A High-Pass Filter is used to allow all frequencies above a cut-off frequency to pass through, removing all other frequencies in the process. It can also be known as a low-cut filter and compliments the low-pass filter.
Using a high-pass filter in music genres such as hip-hop can be useful, in the sense that the basslines and kick drum are the parts that bring this style of music to life. Using high-pass filters on the other instruments would stop them from interfering with the lower bass frequencies.
You will find that a lot of synthesized music will tend to be complex and rich in harmonics, meaning that each synth sound will have low underlying frequencies which are then followed by a succession of similar frequencies (harmonics), giving the sound a natural and full quality.
In basic terms, high-pass filters take the underlying frequencies away and leave only the harmonics, often giving the sound an unnatural feel to it. This might be exactly the type of sound that you are after, but its good to know that it can also quickly take the life out of music as well.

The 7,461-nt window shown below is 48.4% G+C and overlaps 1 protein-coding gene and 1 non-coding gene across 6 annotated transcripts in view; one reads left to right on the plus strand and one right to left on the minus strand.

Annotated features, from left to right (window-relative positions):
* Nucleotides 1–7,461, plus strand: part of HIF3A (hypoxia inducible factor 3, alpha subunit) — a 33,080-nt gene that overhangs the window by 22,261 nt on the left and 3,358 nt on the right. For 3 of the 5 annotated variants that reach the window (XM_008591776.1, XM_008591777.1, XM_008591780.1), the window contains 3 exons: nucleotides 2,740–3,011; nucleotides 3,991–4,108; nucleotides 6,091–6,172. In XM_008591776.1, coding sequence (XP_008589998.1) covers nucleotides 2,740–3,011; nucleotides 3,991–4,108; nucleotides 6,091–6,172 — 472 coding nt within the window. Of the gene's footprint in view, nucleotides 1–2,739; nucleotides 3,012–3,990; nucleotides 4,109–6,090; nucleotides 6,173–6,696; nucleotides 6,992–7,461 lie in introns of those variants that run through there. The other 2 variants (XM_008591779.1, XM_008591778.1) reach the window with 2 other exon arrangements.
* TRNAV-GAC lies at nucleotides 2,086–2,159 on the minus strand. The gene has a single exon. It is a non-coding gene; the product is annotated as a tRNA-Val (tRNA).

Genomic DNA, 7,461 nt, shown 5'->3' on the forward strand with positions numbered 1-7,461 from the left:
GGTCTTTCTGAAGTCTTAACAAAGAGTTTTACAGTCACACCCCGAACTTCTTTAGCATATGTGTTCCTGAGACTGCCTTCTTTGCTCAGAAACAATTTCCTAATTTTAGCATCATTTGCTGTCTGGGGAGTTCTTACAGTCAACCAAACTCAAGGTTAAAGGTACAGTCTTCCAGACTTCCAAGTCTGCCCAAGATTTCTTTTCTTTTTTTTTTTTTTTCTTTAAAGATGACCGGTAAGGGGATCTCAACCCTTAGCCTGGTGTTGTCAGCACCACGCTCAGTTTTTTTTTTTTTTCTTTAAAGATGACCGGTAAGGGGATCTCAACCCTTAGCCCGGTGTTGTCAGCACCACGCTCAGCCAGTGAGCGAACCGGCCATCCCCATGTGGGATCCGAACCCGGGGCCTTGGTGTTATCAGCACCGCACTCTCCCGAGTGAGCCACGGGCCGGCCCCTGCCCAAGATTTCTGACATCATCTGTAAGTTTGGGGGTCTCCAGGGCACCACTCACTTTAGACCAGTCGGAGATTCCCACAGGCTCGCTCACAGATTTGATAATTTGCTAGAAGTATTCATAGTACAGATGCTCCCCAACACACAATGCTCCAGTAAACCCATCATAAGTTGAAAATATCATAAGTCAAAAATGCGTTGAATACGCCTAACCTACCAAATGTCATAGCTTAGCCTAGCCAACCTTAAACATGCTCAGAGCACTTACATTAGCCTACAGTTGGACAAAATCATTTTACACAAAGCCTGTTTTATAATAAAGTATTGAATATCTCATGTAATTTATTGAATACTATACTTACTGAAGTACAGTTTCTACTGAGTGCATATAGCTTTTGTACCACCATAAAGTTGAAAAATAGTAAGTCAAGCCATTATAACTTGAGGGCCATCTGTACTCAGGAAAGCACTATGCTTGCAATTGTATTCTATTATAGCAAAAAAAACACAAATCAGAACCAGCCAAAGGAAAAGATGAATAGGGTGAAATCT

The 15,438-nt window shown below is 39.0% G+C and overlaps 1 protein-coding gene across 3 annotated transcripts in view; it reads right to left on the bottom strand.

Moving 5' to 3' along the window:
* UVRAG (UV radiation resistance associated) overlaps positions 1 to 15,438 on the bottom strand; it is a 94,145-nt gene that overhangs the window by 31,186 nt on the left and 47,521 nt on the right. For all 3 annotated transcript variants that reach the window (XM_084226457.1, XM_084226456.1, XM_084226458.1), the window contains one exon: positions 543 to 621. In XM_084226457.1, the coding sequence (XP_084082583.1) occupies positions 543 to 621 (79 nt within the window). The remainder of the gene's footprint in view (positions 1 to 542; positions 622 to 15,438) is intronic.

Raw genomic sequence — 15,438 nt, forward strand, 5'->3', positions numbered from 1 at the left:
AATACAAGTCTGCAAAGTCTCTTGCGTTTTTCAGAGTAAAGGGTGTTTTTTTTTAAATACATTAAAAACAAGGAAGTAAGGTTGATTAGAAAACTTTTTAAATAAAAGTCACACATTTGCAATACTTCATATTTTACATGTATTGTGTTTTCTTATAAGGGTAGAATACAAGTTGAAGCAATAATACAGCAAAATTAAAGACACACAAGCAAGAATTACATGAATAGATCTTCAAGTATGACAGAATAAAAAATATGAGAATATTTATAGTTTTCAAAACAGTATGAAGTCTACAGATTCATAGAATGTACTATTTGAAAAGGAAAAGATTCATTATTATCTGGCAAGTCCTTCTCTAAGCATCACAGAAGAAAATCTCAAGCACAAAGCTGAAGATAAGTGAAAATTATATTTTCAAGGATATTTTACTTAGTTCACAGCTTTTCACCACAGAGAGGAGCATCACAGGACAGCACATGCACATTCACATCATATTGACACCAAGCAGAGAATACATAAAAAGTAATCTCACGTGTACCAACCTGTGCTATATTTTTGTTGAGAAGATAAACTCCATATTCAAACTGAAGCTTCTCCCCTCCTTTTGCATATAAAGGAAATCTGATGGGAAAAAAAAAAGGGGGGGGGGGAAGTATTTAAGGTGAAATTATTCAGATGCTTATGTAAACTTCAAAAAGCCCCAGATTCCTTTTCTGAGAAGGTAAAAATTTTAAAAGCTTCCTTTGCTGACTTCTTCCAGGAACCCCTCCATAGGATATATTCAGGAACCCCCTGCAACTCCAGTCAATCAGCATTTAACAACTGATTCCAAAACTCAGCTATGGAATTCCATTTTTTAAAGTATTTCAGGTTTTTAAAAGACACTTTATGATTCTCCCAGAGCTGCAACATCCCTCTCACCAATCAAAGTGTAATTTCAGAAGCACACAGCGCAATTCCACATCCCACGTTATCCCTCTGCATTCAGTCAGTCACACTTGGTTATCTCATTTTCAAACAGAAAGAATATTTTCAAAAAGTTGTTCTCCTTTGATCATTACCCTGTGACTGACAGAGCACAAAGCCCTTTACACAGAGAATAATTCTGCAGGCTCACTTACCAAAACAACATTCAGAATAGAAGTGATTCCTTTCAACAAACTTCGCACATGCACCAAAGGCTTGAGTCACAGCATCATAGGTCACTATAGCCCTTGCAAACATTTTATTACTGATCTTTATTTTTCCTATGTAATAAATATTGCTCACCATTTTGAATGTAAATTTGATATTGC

As with most things, you will find that less is usually more and this can also be said for filtering. The more you start to filter out frequencies, the more unnatural your sound will become. If you think about the fact that sounds are constantly moving, the more you filter, the less it will move.
If your sounds and instruments are being restricted and are unable to move as freely, this will result in a boring and lifeless sound, something that any musician should not really be wanting to produce and be associated with!
However, as mentioned, there are times when using the high-pass filter is required, for instance, keeping your basslines pure and kick drums strong by filtering out any interfering low frequencies from other accompanying instruments in your mix. It’s a useful tool if used correctly.